Helping Children and Adolescents
Helping Children and Adolescents
It goes without saying that health in general is a major objective for everyone throughout life. Essentially every learning activity has implications for the concept of health. For example, a child who reads a novel (like a Harry Potter book) can gain insight into certain positive and negative effects from the characters' behavior. Playing a musical instrument brings about perseverance, fine motor control, and concentration, all of which can be relevant to health. Engaging in a sport, cheerleading, marching band, or any of numerous other activities will add to physical fitness.
When considering the health risk behaviors for adolescents and young adults, the US Centers for Disease Control and Prevention (Eaton et al., 2008) monitors the following six factors: "behaviors that contribute to unintended injuries and violence; tobacco use; alcohol and other drug use; sexual behaviors that contribute to unintended pregnancy and sexually transmitted diseases (STDs), including human immunodeficiency virus (HIV) infection; unhealthy dietary behaviors; and physical inactivity" (p. 1). Other health consequences are also monitored. With these six health risk behaviors as a developmental roadmap, responsible adults should consider eight steps in their contacts with kids.
Step one requires all mental health professional to learn about each health-risk behavior, and communicate this information to others. Popular magazines, television programs, and so on recognize the importance of health information and provide frequent and easily obtained access. Talking to teachers and other educators, health care and social service professionals, friends and neighbors, and family members can also lead to helpful information about health.
Step two, the mental health professional should think about what children in general need to know. This informal assessment of childhood and adolescence helps the adult decide what information to communicate to youngsters and to periodically evaluate whether some addition or change to that information is needed.
Step three goes beyond children in general to considering a particular child's unique needs. At the different stages of childhood and adolescence, these needs will change. For example, information about sexuality for a child in, say, the fourth grade would be different from what a youngster reaching puberty needs.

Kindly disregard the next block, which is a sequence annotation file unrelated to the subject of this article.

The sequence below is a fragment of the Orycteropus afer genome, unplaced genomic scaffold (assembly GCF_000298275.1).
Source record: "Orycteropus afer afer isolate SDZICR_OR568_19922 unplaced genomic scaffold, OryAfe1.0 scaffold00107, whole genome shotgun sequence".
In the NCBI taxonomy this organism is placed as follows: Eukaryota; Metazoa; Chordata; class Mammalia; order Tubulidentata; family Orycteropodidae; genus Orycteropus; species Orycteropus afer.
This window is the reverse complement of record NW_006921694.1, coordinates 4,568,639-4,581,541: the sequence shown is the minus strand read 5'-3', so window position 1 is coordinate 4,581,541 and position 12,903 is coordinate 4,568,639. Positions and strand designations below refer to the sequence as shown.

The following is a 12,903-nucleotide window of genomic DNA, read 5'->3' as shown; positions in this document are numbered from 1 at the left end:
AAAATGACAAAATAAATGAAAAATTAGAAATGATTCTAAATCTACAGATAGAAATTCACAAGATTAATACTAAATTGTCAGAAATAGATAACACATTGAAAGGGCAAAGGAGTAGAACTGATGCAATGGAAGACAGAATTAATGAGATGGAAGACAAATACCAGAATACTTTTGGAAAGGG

Step four calls on the mental health professional to continually and purposefully seek useful health-related information and recognize that personal values and beliefs will be a filter that can have a positive or a negative effect. Open-mindedness to new information is essential. Search engines (e.g., Google.com) for Internet resources are potentially valuable, but information on websites must be scrutinized carefully to be sure of accuracy and appropriateness. Public libraries are still important sources of information, as are health care professionals, such as primary care physicians. Often forgotten, public health agencies commonly have a wealth of information available for anyone who needs it.
Step five specifies that, as with any communication between an adult and a youth of any age, the information conveyed by the mental health professional must fit the youngster's ability and willingness to comprehend. Certain topics may trigger defensiveness, perhaps within both the adult and the child, which could reduce the effectiveness of the guidance effort.
Step six supports the idea that the professional helper who offers health-related information should follow a consistent schedule or plan. That is, making a statement about heath should not be an isolated event; both the professional and youngster should expect that healthy behavior will be a topic of discussion over and over.
Step seven calls for evaluation. What has the youth learned about health, and does his or her behavior reflect the learning? Just as the classroom uses testing